I am an evolutionary biologist with a primary focus on understanding the interaction between ecology and evolution. The overarching goal of my research is to understand how genes, environments and other non-genetic aspects of heredity shape the responses of populations to environmental change. At a simple level, this involves understanding how individuals differ from each other, how these differences are transmitted across generations and how selection operates on these differences.
My lab primarily uses Daphnia (water fleas) as a convenient model system for studying evolutionary processes at all levels from epigenetic mechanisms through to population dynamic and ecosystem level consequences. However, I have also worked on a number of other invertebrate systems including soil mites, Calopterygid damselflies, amphipods and horned beetles and have broader research interests related to ageing, the evolution and maintenance of polymorphisms, and the effects of plastic pollution on natural environments. Our work is conducted in the field, in a well-equipped lab in the Biosciences building and at Ness Botanic Gardens where we have built a dedicated lab space and state-of-the-art mesocosm facility consisting of 48 'smart' ponds (3000L each) that allow us to manipulate thermal profiles and continuously monitor aspects of the environment.
I teach Evolutionary biology (years 2-4, LIFE 213 module coordinator) and Tropical Ecology (Year 2) on a Uganda field course that I co-established in 2012. We welcome BSc, MSc, MBIOL, PhD and post-docs to the lab who are interested in studying mechanism underpinning adaptation to environmental change or any other aspect of life-history evolution.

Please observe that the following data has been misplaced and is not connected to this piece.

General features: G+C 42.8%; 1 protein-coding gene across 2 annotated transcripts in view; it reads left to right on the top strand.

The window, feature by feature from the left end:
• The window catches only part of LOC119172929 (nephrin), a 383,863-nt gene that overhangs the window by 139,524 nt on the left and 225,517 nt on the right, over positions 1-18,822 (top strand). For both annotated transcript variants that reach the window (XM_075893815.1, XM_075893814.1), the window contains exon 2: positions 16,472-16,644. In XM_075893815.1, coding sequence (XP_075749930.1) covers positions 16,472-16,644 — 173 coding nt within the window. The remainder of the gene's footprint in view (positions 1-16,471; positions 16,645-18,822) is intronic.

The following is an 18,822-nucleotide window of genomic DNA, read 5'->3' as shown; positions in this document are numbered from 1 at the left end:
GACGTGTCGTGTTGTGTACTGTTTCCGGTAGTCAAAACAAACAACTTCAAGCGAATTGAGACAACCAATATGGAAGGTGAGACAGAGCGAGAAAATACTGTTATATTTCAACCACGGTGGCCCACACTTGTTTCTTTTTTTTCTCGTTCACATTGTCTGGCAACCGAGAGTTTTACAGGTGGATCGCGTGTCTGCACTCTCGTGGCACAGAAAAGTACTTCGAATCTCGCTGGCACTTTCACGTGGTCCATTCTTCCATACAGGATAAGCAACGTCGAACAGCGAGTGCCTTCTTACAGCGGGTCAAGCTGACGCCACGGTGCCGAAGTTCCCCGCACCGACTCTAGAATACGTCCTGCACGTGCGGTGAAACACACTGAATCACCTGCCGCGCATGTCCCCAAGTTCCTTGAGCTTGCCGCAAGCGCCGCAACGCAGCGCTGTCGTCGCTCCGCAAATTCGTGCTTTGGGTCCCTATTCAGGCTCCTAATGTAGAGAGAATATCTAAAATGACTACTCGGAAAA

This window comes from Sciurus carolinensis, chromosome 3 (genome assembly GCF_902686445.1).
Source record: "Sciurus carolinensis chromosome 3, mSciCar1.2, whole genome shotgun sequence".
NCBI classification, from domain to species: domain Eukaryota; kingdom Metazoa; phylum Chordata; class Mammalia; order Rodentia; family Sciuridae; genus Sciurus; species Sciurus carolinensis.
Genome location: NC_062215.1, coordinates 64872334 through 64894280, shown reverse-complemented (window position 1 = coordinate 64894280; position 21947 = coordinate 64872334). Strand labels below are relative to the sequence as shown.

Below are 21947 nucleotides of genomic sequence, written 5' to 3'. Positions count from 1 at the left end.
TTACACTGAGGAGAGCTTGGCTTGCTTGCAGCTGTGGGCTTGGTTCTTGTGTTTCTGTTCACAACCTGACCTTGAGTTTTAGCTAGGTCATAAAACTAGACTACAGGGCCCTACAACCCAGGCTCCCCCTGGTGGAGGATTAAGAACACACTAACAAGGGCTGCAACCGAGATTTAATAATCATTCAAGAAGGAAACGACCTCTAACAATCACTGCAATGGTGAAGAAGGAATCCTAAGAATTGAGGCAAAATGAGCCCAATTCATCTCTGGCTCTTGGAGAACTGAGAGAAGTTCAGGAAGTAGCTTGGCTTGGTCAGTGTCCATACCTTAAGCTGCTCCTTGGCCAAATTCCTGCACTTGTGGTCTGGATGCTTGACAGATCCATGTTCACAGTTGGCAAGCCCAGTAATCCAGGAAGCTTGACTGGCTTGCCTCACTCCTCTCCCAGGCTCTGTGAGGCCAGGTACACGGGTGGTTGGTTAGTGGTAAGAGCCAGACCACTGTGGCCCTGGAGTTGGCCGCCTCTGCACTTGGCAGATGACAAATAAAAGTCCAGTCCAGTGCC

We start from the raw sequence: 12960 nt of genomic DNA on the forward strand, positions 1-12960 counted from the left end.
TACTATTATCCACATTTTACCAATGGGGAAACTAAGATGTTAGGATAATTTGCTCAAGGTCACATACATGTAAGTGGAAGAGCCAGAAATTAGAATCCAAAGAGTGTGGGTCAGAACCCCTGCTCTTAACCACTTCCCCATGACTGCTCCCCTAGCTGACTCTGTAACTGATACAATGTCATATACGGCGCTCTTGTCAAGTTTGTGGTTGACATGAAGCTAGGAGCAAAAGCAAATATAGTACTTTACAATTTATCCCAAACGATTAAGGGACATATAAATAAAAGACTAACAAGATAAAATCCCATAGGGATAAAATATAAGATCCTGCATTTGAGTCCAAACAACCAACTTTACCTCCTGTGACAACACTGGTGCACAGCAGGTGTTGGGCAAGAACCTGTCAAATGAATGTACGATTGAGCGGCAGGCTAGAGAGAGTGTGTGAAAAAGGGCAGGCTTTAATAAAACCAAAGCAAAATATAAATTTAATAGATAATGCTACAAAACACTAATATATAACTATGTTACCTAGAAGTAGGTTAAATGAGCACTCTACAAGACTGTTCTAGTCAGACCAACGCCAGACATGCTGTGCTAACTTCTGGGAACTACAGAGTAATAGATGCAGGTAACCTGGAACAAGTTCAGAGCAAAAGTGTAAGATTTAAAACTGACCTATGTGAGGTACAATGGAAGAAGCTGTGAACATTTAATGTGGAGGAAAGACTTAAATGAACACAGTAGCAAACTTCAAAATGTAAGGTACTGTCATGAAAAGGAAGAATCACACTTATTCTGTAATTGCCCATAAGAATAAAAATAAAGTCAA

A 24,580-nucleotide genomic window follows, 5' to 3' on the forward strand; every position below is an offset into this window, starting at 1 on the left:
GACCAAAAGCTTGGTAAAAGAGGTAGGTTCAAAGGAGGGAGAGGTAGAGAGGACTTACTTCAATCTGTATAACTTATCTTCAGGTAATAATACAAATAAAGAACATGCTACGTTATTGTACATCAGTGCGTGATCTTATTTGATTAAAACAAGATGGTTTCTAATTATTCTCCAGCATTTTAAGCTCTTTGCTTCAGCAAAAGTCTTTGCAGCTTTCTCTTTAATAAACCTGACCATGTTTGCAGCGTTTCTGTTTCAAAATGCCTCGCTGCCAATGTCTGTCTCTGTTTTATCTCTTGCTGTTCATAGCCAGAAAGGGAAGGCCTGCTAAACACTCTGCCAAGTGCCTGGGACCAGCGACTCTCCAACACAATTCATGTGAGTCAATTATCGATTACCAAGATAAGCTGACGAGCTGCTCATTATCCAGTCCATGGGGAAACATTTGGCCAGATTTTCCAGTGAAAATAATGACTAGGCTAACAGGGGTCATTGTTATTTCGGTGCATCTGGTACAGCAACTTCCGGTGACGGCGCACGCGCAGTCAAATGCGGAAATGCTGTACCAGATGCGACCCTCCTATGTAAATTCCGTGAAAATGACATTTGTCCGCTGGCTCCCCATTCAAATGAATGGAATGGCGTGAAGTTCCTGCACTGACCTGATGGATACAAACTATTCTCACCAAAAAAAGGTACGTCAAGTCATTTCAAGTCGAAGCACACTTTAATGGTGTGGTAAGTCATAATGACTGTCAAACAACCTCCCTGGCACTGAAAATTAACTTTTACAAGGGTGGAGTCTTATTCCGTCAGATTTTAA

I am currently the fellowship lead in the Institute of Infection, Veterinary and Ecological Sciences and work alongside a broader fellowship team whose primary goal is to increase the number and quality of fellowship applications submitted and help early career researchers navigate this tricky career stage.
Keywords: Evolution; Ecology; Phenotypic plasticity; Non-genetic inheritance; Maternal effects; Epigenetics; Daphnia; Freshwater Ecology; Rapid adaptation; The Lansing Effect; Ageing; Mesocosms; nanoplastics; Planktoscope
Organisms: Daphnia magna; Daphnia pulex; Chlorella vulgaris; Mnais costalis; Sancassania berlesei; Calopteryx xanthostoma; Allomyrina dichotoma
Prizes or Honours
- ASAB Easter meeting, best talk prize (ASAB, 1996)
- W.G. Rathbone Scholarship (University of Liverpool, 1993)
- Ellis prize for Animal Behaviour & Sociobiology (University of Liverpool, 1993)